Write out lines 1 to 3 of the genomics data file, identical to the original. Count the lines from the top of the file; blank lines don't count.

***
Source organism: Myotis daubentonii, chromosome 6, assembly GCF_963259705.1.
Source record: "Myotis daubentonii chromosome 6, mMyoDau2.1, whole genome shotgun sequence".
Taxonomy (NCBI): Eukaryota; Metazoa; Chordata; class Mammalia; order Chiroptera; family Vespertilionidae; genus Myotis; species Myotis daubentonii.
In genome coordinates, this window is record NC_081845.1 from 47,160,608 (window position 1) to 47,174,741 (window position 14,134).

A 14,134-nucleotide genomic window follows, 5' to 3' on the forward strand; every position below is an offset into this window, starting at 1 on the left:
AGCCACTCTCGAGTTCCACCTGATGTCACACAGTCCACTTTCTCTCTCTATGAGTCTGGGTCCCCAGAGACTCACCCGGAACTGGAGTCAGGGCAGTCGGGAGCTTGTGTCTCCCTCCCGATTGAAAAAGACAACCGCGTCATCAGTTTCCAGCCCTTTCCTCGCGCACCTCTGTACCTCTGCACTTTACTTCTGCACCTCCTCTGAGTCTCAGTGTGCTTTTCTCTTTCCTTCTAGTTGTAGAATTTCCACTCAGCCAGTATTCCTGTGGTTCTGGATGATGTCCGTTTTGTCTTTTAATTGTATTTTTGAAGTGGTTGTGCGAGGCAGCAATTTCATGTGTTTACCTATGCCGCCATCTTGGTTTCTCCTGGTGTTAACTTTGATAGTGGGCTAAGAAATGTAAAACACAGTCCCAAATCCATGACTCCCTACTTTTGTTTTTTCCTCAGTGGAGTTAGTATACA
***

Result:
Source organism: Myotis daubentonii, chromosome 6, assembly GCF_963259705.1.
Source record: "Myotis daubentonii chromosome 6, mMyoDau2.1, whole genome shotgun sequence".
Taxonomy (NCBI): Eukaryota; Metazoa; Chordata; class Mammalia; order Chiroptera; family Vespertilionidae; genus Myotis; species Myotis daubentonii.